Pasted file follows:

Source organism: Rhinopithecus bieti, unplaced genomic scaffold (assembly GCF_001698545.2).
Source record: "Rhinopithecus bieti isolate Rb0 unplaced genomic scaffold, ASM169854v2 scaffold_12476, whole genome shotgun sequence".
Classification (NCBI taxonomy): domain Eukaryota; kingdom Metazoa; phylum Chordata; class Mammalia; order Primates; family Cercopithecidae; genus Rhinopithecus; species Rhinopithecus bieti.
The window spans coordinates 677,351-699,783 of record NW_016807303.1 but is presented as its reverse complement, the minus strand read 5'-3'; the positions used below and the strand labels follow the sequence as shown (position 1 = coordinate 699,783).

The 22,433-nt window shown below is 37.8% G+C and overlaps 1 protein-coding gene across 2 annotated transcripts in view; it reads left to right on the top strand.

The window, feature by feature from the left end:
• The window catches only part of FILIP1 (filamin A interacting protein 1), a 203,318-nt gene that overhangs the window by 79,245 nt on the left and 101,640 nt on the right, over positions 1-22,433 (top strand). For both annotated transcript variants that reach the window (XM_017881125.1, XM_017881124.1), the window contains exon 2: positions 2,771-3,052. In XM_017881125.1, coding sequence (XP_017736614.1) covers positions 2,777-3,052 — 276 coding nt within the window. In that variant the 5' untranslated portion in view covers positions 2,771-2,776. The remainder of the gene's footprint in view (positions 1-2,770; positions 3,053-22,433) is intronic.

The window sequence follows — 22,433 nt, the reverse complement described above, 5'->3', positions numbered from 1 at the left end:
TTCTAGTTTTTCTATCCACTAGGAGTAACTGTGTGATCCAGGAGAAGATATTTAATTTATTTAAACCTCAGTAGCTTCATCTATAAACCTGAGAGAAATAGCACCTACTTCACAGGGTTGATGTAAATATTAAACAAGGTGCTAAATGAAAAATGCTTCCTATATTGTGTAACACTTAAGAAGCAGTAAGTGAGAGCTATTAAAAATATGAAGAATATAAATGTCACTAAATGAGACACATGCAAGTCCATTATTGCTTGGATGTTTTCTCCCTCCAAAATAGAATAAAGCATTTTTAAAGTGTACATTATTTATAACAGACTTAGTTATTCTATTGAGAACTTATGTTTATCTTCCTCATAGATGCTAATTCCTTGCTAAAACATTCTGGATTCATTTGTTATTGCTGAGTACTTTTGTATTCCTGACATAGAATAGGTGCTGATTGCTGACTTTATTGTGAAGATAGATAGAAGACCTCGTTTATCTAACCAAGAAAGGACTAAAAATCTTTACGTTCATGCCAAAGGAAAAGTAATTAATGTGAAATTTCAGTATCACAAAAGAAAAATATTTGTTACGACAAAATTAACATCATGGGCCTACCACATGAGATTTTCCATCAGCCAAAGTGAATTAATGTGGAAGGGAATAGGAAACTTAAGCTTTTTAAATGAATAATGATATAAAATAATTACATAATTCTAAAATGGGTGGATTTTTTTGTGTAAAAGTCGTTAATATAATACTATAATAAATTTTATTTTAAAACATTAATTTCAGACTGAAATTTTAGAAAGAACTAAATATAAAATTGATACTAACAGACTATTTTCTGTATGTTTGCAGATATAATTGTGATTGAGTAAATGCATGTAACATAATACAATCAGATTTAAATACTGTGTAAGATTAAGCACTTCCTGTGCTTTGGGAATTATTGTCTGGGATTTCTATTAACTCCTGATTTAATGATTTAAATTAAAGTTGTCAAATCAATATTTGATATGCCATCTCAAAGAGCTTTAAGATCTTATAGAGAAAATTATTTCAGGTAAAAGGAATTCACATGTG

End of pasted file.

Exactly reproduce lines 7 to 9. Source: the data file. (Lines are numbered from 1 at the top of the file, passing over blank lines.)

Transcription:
• The window catches only part of FILIP1 (filamin A interacting protein 1), a 203,318-nt gene that overhangs the window by 79,245 nt on the left and 101,640 nt on the right, over positions 1-22,433 (top strand). For both annotated transcript variants that reach the window (XM_017881125.1, XM_017881124.1), the window contains exon 2: positions 2,771-3,052. In XM_017881125.1, coding sequence (XP_017736614.1) covers positions 2,777-3,052 — 276 coding nt within the window. In that variant the 5' untranslated portion in view covers positions 2,771-2,776. The remainder of the gene's footprint in view (positions 1-2,770; positions 3,053-22,433) is intronic.

The window sequence follows — 22,433 nt, the reverse complement described above, 5'->3', positions numbered from 1 at the left end:
TTCTAGTTTTTCTATCCACTAGGAGTAACTGTGTGATCCAGGAGAAGATATTTAATTTATTTAAACCTCAGTAGCTTCATCTATAAACCTGAGAGAAATAGCACCTACTTCACAGGGTTGATGTAAATATTAAACAAGGTGCTAAATGAAAAATGCTTCCTATATTGTGTAACACTTAAGAAGCAGTAAGTGAGAGCTATTAAAAATATGAAGAATATAAATGTCACTAAATGAGACACATGCAAGTCCATTATTGCTTGGATGTTTTCTCCCTCCAAAATAGAATAAAGCATTTTTAAAGTGTACATTATTTATAACAGACTTAGTTATTCTATTGAGAACTTATGTTTATCTTCCTCATAGATGCTAATTCCTTGCTAAAACATTCTGGATTCATTTGTTATTGCTGAGTACTTTTGTATTCCTGACATAGAATAGGTGCTGATTGCTGACTTTATTGTGAAGATAGATAGAAGACCTCGTTTATCTAACCAAGAAAGGACTAAAAATCTTTACGTTCATGCCAAAGGAAAAGTAATTAATGTGAAATTTCAGTATCACAAAAGAAAAATATTTGTTACGACAAAATTAACATCATGGGCCTACCACATGAGATTTTCCATCAGCCAAAGTGAATTAATGTGGAAGGGAATAGGAAACTTAAGCTTTTTAAATGAATAATGATATAAAATAATTACATAATTCTAAAATGGGTGGATTTTTTTGTGTAAAAGTCGTTAATATAATACTATAATAAATTTTATTTTAAAACATTAATTTCAGACTGAAATTTTAGAAAGAACTAAATATAAAATTGATACTAACAGACTATTTTCTGTATGTTTGCAGATATAATTGTGATTGAGTAAATGCATGTAACATAATACAATCAGATTTAAATACTGTGTAAGATTAAGCACTTCCTGTGCTTTGGGAATTATTGTCTGGGATTTCTATTAACTCCTGATTTAATGATTTAAATTAAAGTTGTCAAATCAATATTTGATATGCCATCTCAAAGAGCTTTAAGATCTTATAGAGAAAATTATTTCAGGTAAAAGGAATTCACATGTG